They also relate to panic and phobias disorder, associated with nervous behavior
It is pre-happening anxiety, possibility of mentally created fear
The symptoms associated with anxiety disorder
Anxiety produces a very queasy sensation in the stomach. Basically, it is a condition of apprehension, nervousness, and uneasiness produced by thinking of many future uncertainties. It is a specific mental attribute, the disorder feeling, illustrated and categorized by an uneasy idea of worry, fear, and anxiety about possible expectations of the future events, associated with the future possible or imaginable happenings. It is an emotional unpleasant condition of mental turmoil mostly associated with nervous behavior, like aimlessly walking rapidly, moving around with weird thoughts.
It was theoretically and practically evaluated that those people get worried thinking of certain events that will happen against their wishes and capabilities, forcing them to succumb to possible physical and mental harm, due to which, they often experience anxiety. It is pre-happening anxiety, the possibility of mentally created fear, in anticipation of fantasized and possibly realistic incident or episode under the specific situation, often impairing physical and psychological functioning.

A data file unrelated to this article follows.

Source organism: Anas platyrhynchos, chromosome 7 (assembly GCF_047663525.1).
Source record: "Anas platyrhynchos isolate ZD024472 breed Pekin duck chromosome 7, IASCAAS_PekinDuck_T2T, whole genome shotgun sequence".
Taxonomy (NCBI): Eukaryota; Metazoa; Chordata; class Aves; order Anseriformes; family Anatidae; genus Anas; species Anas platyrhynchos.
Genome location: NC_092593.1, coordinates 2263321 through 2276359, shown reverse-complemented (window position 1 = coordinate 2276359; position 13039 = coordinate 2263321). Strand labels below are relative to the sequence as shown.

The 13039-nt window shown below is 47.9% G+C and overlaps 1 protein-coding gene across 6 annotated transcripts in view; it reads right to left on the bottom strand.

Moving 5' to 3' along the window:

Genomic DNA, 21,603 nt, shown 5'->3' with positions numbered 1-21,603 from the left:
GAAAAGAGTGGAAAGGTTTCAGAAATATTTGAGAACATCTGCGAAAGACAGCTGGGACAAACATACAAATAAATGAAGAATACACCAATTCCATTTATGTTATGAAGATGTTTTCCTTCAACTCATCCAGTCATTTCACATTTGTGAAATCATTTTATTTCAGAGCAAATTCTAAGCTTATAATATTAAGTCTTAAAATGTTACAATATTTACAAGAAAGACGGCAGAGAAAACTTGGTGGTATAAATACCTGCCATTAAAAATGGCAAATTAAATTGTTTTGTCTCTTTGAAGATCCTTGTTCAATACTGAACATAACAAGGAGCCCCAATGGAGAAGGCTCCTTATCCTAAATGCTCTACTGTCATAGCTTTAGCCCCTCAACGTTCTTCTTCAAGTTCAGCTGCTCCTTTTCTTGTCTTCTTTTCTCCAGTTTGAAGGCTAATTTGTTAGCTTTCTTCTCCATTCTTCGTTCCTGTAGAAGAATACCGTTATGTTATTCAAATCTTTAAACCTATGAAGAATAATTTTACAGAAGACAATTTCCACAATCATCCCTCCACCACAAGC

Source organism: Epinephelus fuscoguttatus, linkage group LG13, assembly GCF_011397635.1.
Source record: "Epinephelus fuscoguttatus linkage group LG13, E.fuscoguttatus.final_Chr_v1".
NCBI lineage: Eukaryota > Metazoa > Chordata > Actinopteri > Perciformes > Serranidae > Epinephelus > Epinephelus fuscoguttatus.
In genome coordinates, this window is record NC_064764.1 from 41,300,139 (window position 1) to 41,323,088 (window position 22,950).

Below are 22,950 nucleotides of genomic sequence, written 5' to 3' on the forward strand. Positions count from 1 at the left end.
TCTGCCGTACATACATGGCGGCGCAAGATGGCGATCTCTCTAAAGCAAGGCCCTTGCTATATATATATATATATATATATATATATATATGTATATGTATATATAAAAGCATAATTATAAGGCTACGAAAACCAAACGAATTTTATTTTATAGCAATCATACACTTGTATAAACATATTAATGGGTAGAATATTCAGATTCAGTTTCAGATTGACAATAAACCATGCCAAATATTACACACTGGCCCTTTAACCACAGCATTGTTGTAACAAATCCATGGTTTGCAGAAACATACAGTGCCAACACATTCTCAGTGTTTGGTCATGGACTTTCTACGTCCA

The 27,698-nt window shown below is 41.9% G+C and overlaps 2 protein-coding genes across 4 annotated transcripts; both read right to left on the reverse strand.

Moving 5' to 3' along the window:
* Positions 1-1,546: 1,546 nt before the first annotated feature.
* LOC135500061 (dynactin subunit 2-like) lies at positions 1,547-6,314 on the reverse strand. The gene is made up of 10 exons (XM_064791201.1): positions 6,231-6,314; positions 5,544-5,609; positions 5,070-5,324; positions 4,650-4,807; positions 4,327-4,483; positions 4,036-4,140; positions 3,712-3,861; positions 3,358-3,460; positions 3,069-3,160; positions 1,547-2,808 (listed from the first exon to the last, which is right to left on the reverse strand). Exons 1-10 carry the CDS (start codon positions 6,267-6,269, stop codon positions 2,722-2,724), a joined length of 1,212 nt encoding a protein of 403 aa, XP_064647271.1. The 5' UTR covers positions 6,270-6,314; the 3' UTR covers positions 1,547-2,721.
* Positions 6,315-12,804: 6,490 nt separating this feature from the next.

The anxiety focus can also shift throughout the Anxiety Disorder course, like worrying a lot regarding the financial condition, and shifting suddenly towards a grand promotion in his official work, or his anxiety can possibly transfer to something different event of worrying, may be related to new work responsibilities he needs to carry out.